Jihyun Jung

Sculpture Gone Far, Further Away _ Hanbum Lee

Hanbum LEE (Art Critic)


I revisited the Gouge exhibition in the morning of the day it was taken down because I wanted to verify the lightness of JUNG Jihyun’s sculptures. Granted, the lightness of Jung’s sculptures was no secret as evident in Swept (2022), a work comprised of a pair of objects with one 3D-printed with light polylactide filament and the other cast from relatively heavier aluminum. Perhaps I was being a “doubting Thomas” because I could not shake the urge to confirm the lightness myself, even though I had witnessed the visible proof thereof. I thought the apparent hardness of the object was surely an illusion. Although there was plenty of circumstantial evidence to underpin my theory, there was no viable way to truly corroborate my suspicion. That is why I chose to revisit the exhibition the day the works were being taken down, as I expected that their inevitable removal and displacement would expose their hidden vulnerabilities in the process. The reason I decided to witness the lightness of the works by watching the crew dismantle and carry them instead of trying to lift them myself is because I thought their lightness were not solely associated with their physical weight but also related to the overall vignettes that momentarily appear in certain societal relationships. In other words, the “lightness” I was hoping to verify was not the physical property of the sculptures’ mass but rather a certain reality demonstrated through the indifferent crew’s handling of the objects and the special sense of existence the sculptures take on as they pass from one hand to another. If the sculptures have already traveled far from their very specific point of origin and are again in transit, what purpose would my revisit serve? Thus, the only way to resolve this urge to draw near was to drift apart. I believe this is the way contemporary sculpture sets itself apart from modern sculpture, and the way it invites us to truly appreciate it.


I felt startled and shocked when I first stepped into Gouge because the ostensibly weighty sculptures nonchalantly sitting in their respective spots flaunted how light and empty they actually are. That is not to say those objects were autonomously aestheticizing their vacuous lightness with nothing left but the husk (as many artworks often do as they succumb to anxiety or flounder through desire), nor that they self-consciously desired to flaunt such emptiness (as is also often the case with artworks). In short, they simply existed; but that does not mean one can then jump to the discussion of “non-things” or today’s ontological theories. Therefore, it is at this juncture that we begin to face challenges in interpretation. However, if we begin to think about the place of these objects instead of questioning what their existence is, we may open the door to a slightly different interpretation. To me, these sculptures appeared to be moving from point A to point B, i.e., in motion through a certain space. It is such spatial journey that the artist’s sculpture conveys. By exchanging 3D scan data with an anonymous person online, Jung took the dimensions of La Rivière (1938) by Astride Maillo (1861 – 1944) and recreated a 3D-printed resin piece titled Torso from Afar (2022). The process behind this work is perhaps one of the easier to understand, demonstrating how the artist generates the sculpture in his fictional space. A heavy substance that once remained affixed on the opposite side of the planet has become lighter, disassembled, and reassembled upon its arrival here. The geographically distant concept of space defined as “the opposite side of the planet,” the contrasting materiality between “bronze and data,” and the transformations of “disassembly and reassembly” serve as metaphors of the temporality of sculpture, which is unique as an artistic practice in that growing distant leads to proximity. The important thing is not to determine the answer to the chicken-or-egg question, but rather that the object has departed from some point of origin, i.e., movement. Torso from Afar appeared as the result of a specific subject of reality momentarily gaining visibility while journeying through Jung’s sculptural domain of fiction.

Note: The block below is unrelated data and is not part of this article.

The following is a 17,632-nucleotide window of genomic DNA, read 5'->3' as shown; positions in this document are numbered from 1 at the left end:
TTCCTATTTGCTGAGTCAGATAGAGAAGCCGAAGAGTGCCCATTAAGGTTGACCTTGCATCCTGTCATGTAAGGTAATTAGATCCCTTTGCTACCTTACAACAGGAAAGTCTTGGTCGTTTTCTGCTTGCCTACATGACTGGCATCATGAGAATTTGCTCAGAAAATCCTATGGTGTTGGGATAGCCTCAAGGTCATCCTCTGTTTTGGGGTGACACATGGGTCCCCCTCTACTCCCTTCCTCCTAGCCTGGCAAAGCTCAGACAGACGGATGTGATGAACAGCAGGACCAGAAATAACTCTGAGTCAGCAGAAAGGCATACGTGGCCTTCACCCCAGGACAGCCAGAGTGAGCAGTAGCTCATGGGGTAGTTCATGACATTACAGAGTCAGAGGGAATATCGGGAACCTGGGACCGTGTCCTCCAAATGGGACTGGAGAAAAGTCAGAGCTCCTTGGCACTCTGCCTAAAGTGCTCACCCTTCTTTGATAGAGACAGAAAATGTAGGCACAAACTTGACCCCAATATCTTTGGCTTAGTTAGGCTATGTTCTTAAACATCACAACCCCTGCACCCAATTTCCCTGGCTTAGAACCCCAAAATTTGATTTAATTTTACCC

Jung’s works are full of clarity. Landfill (2021-2022), Foreshore (2022), and Park (2022) show where he has been and walked. Hatchi (2021), The Last Worldee (2022), Double Decker (2018), and Peggy (2021-2022) demonstrate which objects drew his attention. Fireplace and a Pillar (2022) and My Neighbor (2021) unveil his techniques and methods. There is rarely anything ambiguous or secretive about Jung’s works. However, one cannot help but wonder if discussing the locality of the places he visited, the objecthood of the things he observed, and the nature of his techniques and tools can reveal the truth of his works. This certainly seems to have been the case to a degree up until Gouge. In retrospect, Jung has ceaselessly explored the seemingly simple questions of what sculpture is and what it does ever since his solo exhibition Gomyeomsom (Doosan Gallery, 2016), wherein the artist declared that he would no longer allow the narrative to permeate into his works, or rather, that he would ensure his works not drift toward a narrative. Throughout such process, Jung sought to understand what meaning various places, objects, and methods would have in his work and examined how such elements can enable his endeavors in sculpture. I walked behind Jung to examine how he understands each location and object and formulates methods based on the locality, objecthood, and concept of the respective location, object, and media that draw his interest. Although that process felt like a fierce battle from up close, from the distance it was slow, frustrating, and arduous. Despite all this, there still lingered a sense of insufficiency to declare that his work formed the interior of sculpture. In other words, his sculpture had not gone far enough yet. That is why I too continued to hover around the exterior of sculpture it rummaged about, collecting something from its surroundings.